I haven’t had much time lately and I need to catch up with things I like to talk about. One of those things is the way people help each other in life. Having taken a more critical approach to my reviews of ClassicPress (the project), I want to take a little blog space for pointing something out that a lot of website builders may not see much of.
Trying to find a plugin to do what you want to do can take days and sometimes weeks sifting through the tens of thousands of plugins in the WordPress repository. If you do find a plugin in the WordPress plugins repository to do what you need it to do, many times the plugin stops short of doing the best job.
You may try hiring someone. That does work for a lot of people. But what happens if you don’t want to spend a lot of money on a coder who may not have gotten a full vision of what you are trying to do? I know a lot of coders talk down about people who build websites. I know a lot of coders think they know best what the customer needs and force their solution upon their customers, only to talk nasty about them when they try to solve issues without the coder.
I also know there are a lot of great coders who are willing to take their own time and help others who don’t know what the coder knows and want to learn how to build their own solution. For those who read this and are considering using the ClassicPress version of WordPress, I think you might be interested in joining the ClassicPress Slack. Once you join, have a look at their “# programming” channel.
There are a few regulars on that channel. Some of them have multiple plugins they have built. They have adapted their plugins to function specifically with ClassicPress, if adjustments were needed. They also, currently, maintain their compatibility with WordPress newer versions.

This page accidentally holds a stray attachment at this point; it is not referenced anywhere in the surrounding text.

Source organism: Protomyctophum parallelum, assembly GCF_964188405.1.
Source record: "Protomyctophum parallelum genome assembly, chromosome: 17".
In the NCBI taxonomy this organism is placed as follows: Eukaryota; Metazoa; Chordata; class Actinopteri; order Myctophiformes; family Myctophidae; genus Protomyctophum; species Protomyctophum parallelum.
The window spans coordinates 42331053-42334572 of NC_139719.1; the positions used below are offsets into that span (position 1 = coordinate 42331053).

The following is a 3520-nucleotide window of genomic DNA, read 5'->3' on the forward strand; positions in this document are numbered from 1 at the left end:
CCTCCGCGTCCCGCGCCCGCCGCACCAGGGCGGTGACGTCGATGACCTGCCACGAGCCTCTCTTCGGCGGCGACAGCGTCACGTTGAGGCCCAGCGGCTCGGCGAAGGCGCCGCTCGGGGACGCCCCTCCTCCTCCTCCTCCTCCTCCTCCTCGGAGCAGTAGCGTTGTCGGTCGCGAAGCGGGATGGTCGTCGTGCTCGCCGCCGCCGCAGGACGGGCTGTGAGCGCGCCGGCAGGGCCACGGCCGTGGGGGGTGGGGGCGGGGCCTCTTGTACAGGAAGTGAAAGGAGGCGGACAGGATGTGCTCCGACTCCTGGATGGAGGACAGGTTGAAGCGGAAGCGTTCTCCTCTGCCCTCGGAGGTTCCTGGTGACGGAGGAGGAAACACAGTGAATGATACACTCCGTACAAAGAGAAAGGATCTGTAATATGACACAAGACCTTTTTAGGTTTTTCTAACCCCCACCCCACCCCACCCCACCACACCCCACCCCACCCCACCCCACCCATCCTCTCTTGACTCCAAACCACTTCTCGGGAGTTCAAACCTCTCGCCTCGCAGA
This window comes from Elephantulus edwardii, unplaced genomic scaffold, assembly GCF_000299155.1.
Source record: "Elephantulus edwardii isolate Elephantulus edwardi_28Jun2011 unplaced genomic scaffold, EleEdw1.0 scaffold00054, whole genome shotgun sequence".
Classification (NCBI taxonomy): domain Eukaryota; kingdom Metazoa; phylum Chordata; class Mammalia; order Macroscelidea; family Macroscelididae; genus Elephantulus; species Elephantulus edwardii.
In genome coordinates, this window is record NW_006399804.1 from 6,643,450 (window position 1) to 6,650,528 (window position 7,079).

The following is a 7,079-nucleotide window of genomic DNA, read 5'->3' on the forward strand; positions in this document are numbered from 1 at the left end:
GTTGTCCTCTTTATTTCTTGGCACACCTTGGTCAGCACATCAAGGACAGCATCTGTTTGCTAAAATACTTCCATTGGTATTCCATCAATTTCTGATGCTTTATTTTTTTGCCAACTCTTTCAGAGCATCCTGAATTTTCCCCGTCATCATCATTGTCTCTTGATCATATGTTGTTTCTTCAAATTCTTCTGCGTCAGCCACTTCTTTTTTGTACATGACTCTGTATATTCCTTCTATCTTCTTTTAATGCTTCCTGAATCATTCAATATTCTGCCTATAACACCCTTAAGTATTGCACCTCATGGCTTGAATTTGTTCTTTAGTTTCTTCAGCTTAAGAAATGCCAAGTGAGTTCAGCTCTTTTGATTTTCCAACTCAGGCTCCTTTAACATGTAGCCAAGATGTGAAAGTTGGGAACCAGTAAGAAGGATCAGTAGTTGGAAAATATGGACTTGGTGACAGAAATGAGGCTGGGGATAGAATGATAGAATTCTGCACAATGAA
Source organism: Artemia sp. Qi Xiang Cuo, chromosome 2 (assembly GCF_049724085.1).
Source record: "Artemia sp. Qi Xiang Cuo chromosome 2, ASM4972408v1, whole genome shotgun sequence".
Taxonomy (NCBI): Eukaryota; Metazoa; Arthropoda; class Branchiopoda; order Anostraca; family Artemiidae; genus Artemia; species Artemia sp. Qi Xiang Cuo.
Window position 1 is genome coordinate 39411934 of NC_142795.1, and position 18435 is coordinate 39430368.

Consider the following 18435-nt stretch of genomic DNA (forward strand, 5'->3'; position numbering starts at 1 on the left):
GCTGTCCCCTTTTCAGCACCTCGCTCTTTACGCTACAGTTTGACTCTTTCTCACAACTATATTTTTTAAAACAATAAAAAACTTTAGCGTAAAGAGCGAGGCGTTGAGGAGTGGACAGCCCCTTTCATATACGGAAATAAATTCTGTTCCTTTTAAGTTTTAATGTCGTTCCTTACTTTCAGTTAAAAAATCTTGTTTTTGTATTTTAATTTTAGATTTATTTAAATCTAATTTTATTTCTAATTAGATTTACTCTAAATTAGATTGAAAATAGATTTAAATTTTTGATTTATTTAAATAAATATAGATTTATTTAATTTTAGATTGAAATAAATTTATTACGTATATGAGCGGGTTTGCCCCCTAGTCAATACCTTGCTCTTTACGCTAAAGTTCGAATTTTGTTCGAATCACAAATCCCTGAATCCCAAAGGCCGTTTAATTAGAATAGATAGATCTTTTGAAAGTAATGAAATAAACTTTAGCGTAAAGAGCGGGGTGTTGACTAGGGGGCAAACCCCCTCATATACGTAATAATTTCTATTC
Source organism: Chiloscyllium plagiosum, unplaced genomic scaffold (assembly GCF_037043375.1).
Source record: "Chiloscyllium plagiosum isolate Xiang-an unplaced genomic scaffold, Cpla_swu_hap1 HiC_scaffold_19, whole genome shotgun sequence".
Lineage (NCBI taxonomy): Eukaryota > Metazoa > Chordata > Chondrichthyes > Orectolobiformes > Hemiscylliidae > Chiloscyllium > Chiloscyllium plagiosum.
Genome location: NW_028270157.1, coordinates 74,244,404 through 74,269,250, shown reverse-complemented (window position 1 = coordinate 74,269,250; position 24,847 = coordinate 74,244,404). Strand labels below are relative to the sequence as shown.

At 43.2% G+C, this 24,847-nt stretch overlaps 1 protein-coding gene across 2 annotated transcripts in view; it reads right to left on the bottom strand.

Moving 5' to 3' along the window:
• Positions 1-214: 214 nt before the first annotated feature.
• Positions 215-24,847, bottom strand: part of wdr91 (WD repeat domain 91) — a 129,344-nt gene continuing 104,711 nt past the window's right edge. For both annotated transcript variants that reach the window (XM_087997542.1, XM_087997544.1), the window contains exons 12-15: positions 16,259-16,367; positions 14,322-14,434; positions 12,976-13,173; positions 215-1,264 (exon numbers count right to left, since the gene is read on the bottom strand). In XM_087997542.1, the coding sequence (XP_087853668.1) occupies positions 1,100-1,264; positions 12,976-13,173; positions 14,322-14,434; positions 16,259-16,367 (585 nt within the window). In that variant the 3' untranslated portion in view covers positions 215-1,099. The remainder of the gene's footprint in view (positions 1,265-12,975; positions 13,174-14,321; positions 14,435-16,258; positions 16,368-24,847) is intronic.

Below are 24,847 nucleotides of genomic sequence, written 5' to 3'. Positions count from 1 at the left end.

The reason I bring this up is to point out there are some very capable coders working within the CP community who are available to answer questions and give helpful coding tips to people who are serious about helping themselves and their community. You will also likely have the opportunity to speak with the lead developer on the CP project. Yes, he is there from time to time, sharing his perspectives on things. That, in my opinion, is worth mentioning.
I share these things because I think it is worth mentioning that CP (community) is doing their best to be what they believe WordPress has failed to be. I also believe that if more people are aware CP community is willing to help others learn how to code plugins, it will benefit the community and help it grow in a healthy way.
Fact of the matter is, in order for CP to thrive, there needs to be a community of people able to see potential and opportunity, and willing to take advantage of it. CP is a ripe candidate for becoming very popular with those who actually want control of their own website(s). That cannot happen if there aren’t current, exciting and imaginative solutions to problems current website owners have.
CP doesn’t need 54,794 plugins in their directory. CP needs people who promote the idea that most plugins can be extensible and easily integrated with. With that, there isn’t really anything to stop a fork of WordPress from taking the world by storm.
I have been known to see bigger pictures than some people see. Sometimes I even see a different bigger picture.